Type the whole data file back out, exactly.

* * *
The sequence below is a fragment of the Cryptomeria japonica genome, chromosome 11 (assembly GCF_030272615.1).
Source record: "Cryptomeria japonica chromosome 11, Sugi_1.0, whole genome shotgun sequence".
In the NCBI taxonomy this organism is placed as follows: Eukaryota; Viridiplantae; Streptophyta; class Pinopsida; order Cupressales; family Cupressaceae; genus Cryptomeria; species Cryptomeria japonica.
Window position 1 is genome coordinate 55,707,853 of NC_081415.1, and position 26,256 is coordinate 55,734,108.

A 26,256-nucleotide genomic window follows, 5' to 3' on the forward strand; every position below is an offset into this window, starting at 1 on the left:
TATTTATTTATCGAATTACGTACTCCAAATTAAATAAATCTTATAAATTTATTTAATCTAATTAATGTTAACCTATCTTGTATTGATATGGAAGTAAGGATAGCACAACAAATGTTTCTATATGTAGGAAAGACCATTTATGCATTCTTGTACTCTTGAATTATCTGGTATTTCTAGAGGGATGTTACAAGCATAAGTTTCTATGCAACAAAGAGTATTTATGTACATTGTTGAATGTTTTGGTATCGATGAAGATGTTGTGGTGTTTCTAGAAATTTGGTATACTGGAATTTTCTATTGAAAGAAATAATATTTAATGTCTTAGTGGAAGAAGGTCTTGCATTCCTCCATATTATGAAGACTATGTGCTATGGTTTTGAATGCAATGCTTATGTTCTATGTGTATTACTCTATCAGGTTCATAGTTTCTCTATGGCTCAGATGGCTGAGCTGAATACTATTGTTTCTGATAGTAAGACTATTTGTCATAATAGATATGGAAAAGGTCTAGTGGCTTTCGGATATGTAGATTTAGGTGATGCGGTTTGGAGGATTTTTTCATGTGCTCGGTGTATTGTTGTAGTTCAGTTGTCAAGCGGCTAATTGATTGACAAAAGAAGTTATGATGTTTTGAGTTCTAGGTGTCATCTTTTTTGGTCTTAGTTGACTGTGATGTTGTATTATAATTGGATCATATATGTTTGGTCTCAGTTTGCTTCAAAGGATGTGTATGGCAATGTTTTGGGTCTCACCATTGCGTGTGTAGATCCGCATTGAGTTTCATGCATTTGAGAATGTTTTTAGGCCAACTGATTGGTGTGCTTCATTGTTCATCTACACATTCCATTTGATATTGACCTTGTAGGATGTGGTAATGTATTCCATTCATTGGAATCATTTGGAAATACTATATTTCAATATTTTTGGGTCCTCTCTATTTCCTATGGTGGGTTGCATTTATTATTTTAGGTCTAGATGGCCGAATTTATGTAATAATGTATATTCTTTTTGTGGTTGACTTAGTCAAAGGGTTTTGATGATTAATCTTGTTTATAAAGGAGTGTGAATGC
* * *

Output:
The sequence below is a fragment of the Cryptomeria japonica genome, chromosome 11 (assembly GCF_030272615.1).
Source record: "Cryptomeria japonica chromosome 11, Sugi_1.0, whole genome shotgun sequence".
In the NCBI taxonomy this organism is placed as follows: Eukaryota; Viridiplantae; Streptophyta; class Pinopsida; order Cupressales; family Cupressaceae; genus Cryptomeria; species Cryptomeria japonica.
Window position 1 is genome coordinate 55,707,853 of NC_081415.1, and position 26,256 is coordinate 55,734,108.

A 26,256-nucleotide genomic window follows, 5' to 3' on the forward strand; every position below is an offset into this window, starting at 1 on the left:
TATTTATTTATCGAATTACGTACTCCAAATTAAATAAATCTTATAAATTTATTTAATCTAATTAATGTTAACCTATCTTGTATTGATATGGAAGTAAGGATAGCACAACAAATGTTTCTATATGTAGGAAAGACCATTTATGCATTCTTGTACTCTTGAATTATCTGGTATTTCTAGAGGGATGTTACAAGCATAAGTTTCTATGCAACAAAGAGTATTTATGTACATTGTTGAATGTTTTGGTATCGATGAAGATGTTGTGGTGTTTCTAGAAATTTGGTATACTGGAATTTTCTATTGAAAGAAATAATATTTAATGTCTTAGTGGAAGAAGGTCTTGCATTCCTCCATATTATGAAGACTATGTGCTATGGTTTTGAATGCAATGCTTATGTTCTATGTGTATTACTCTATCAGGTTCATAGTTTCTCTATGGCTCAGATGGCTGAGCTGAATACTATTGTTTCTGATAGTAAGACTATTTGTCATAATAGATATGGAAAAGGTCTAGTGGCTTTCGGATATGTAGATTTAGGTGATGCGGTTTGGAGGATTTTTTCATGTGCTCGGTGTATTGTTGTAGTTCAGTTGTCAAGCGGCTAATTGATTGACAAAAGAAGTTATGATGTTTTGAGTTCTAGGTGTCATCTTTTTTGGTCTTAGTTGACTGTGATGTTGTATTATAATTGGATCATATATGTTTGGTCTCAGTTTGCTTCAAAGGATGTGTATGGCAATGTTTTGGGTCTCACCATTGCGTGTGTAGATCCGCATTGAGTTTCATGCATTTGAGAATGTTTTTAGGCCAACTGATTGGTGTGCTTCATTGTTCATCTACACATTCCATTTGATATTGACCTTGTAGGATGTGGTAATGTATTCCATTCATTGGAATCATTTGGAAATACTATATTTCAATATTTTTGGGTCCTCTCTATTTCCTATGGTGGGTTGCATTTATTATTTTAGGTCTAGATGGCCGAATTTATGTAATAATGTATATTCTTTTTGTGGTTGACTTAGTCAAAGGGTTTTGATGATTAATCTTGTTTATAAAGGAGTGTGAATGC